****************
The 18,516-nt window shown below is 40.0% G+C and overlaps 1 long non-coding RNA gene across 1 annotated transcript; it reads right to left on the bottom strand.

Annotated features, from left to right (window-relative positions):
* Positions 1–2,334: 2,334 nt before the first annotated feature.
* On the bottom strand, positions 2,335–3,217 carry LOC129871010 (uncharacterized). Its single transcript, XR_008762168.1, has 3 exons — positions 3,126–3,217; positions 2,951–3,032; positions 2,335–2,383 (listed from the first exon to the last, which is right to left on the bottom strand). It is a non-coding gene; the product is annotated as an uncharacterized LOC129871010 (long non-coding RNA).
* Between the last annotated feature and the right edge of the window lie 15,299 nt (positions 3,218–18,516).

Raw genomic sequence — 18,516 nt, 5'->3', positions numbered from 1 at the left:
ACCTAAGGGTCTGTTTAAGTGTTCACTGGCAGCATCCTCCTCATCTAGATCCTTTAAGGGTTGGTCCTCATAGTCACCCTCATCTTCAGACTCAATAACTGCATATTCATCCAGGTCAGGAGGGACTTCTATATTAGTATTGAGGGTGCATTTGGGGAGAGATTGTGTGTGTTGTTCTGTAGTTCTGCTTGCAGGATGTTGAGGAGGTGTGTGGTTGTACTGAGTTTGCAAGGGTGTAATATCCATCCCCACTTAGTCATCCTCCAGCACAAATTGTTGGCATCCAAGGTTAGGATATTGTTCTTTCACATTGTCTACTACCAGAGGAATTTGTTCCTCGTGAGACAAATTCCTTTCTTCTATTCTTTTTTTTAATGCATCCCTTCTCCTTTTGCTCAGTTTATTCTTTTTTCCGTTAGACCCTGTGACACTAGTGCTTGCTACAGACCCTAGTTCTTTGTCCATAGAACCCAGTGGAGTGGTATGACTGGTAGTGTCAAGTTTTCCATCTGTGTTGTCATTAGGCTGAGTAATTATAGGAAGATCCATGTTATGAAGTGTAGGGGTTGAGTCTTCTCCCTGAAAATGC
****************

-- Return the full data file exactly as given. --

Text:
The 18,516-nt window shown below is 40.0% G+C and overlaps 1 long non-coding RNA gene across 1 annotated transcript; it reads right to left on the bottom strand.

Annotated features, from left to right (window-relative positions):
* Positions 1–2,334: 2,334 nt before the first annotated feature.
* On the bottom strand, positions 2,335–3,217 carry LOC129871010 (uncharacterized). Its single transcript, XR_008762168.1, has 3 exons — positions 3,126–3,217; positions 2,951–3,032; positions 2,335–2,383 (listed from the first exon to the last, which is right to left on the bottom strand). It is a non-coding gene; the product is annotated as an uncharacterized LOC129871010 (long non-coding RNA).
* Between the last annotated feature and the right edge of the window lie 15,299 nt (positions 3,218–18,516).

Raw genomic sequence — 18,516 nt, 5'->3', positions numbered from 1 at the left:
ACCTAAGGGTCTGTTTAAGTGTTCACTGGCAGCATCCTCCTCATCTAGATCCTTTAAGGGTTGGTCCTCATAGTCACCCTCATCTTCAGACTCAATAACTGCATATTCATCCAGGTCAGGAGGGACTTCTATATTAGTATTGAGGGTGCATTTGGGGAGAGATTGTGTGTGTTGTTCTGTAGTTCTGCTTGCAGGATGTTGAGGAGGTGTGTGGTTGTACTGAGTTTGCAAGGGTGTAATATCCATCCCCACTTAGTCATCCTCCAGCACAAATTGTTGGCATCCAAGGTTAGGATATTGTTCTTTCACATTGTCTACTACCAGAGGAATTTGTTCCTCGTGAGACAAATTCCTTTCTTCTATTCTTTTTTTTAATGCATCCCTTCTCCTTTTGCTCAGTTTATTCTTTTTTCCGTTAGACCCTGTGACACTAGTGCTTGCTACAGACCCTAGTTCTTTGTCCATAGAACCCAGTGGAGTGGTATGACTGGTAGTGTCAAGTTTTCCATCTGTGTTGTCATTAGGCTGAGTAATTATAGGAAGATCCATGTTATGAAGTGTAGGGGTTGAGTCTTCTCCCTGAAAATGC